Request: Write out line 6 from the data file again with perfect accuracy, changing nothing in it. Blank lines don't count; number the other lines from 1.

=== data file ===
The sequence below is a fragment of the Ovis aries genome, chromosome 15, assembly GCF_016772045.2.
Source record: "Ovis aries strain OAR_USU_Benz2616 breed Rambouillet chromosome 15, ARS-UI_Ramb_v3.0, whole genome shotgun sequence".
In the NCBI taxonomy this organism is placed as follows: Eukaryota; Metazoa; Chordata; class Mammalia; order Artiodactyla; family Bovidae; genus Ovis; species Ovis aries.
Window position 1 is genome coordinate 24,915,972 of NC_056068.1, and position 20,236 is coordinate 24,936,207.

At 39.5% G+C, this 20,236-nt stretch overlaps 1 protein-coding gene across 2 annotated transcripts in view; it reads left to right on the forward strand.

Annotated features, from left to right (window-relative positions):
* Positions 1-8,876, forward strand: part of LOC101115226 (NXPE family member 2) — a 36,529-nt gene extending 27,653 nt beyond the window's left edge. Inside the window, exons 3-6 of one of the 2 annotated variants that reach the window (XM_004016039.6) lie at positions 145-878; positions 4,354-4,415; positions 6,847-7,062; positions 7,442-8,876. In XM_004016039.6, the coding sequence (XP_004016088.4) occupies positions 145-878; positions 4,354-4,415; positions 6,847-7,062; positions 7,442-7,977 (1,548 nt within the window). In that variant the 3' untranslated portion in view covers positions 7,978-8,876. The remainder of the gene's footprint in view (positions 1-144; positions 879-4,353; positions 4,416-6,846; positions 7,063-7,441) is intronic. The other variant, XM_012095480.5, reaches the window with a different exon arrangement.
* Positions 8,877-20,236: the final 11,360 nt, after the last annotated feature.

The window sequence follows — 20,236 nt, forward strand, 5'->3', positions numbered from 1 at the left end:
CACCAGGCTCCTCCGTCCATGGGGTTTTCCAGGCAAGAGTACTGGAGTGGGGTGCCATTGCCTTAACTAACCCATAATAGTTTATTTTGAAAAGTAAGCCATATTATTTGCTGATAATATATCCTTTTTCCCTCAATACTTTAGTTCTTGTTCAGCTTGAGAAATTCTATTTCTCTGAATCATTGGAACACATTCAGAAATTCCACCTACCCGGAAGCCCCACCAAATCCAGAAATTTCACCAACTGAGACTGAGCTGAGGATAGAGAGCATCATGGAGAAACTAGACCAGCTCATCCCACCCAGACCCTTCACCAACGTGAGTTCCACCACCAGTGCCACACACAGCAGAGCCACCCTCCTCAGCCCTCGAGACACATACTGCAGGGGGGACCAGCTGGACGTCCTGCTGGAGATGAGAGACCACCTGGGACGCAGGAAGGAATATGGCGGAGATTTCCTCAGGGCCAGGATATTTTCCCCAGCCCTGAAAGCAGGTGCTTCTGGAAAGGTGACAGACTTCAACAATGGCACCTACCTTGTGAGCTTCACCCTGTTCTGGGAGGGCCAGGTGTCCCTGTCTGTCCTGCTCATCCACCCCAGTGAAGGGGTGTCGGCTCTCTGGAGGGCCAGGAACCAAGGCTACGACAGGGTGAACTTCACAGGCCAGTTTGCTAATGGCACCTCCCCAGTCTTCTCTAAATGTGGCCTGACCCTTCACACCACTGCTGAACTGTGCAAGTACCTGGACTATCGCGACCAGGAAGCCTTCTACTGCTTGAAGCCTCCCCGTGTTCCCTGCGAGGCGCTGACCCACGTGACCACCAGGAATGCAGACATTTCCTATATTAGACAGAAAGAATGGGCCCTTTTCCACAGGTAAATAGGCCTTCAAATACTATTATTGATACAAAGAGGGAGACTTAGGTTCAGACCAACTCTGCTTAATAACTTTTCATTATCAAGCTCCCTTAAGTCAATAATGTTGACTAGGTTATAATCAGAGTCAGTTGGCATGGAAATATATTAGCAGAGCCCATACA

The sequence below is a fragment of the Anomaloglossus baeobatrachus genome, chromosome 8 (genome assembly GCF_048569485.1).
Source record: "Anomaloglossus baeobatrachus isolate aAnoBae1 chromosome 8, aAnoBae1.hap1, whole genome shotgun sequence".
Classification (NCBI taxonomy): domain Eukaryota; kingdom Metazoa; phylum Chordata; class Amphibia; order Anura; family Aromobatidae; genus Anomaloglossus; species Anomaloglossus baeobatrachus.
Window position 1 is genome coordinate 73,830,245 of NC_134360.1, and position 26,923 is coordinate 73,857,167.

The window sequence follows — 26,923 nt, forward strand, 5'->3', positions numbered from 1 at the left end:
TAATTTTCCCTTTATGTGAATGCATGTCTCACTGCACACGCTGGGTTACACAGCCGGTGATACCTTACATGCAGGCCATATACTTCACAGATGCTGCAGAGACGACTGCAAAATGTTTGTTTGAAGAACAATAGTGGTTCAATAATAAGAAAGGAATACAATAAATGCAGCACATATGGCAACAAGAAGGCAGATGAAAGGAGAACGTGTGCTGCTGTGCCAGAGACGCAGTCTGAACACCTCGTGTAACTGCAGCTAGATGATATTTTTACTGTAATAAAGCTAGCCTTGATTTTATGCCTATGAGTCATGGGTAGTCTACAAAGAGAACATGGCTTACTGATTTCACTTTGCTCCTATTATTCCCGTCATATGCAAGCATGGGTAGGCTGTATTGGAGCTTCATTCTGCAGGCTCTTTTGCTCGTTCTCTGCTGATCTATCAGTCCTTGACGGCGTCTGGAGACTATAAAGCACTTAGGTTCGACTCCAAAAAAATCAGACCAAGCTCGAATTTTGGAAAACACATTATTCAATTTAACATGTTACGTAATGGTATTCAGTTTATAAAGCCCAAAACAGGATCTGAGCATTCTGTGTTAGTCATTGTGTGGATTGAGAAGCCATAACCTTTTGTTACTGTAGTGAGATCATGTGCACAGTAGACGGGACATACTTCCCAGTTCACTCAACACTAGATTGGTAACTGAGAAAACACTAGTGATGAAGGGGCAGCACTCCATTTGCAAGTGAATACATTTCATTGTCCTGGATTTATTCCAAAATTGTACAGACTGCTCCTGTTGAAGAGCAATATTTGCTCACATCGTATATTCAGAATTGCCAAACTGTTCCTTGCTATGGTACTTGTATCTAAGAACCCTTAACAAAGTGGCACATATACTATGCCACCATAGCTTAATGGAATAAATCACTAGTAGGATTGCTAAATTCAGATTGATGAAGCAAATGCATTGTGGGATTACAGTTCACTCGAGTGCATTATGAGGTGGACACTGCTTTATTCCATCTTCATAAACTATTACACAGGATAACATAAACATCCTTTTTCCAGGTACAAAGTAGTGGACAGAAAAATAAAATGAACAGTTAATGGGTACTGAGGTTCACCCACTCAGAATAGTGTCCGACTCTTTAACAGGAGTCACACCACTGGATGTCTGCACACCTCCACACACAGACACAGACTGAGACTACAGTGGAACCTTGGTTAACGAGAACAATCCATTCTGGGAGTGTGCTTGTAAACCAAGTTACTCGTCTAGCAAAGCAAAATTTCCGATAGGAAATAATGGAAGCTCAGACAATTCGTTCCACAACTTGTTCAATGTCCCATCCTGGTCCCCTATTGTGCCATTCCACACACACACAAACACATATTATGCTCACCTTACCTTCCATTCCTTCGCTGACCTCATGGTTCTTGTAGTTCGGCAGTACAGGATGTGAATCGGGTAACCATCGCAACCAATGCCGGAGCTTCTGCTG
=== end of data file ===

Annotated features, from left to right (window-relative positions):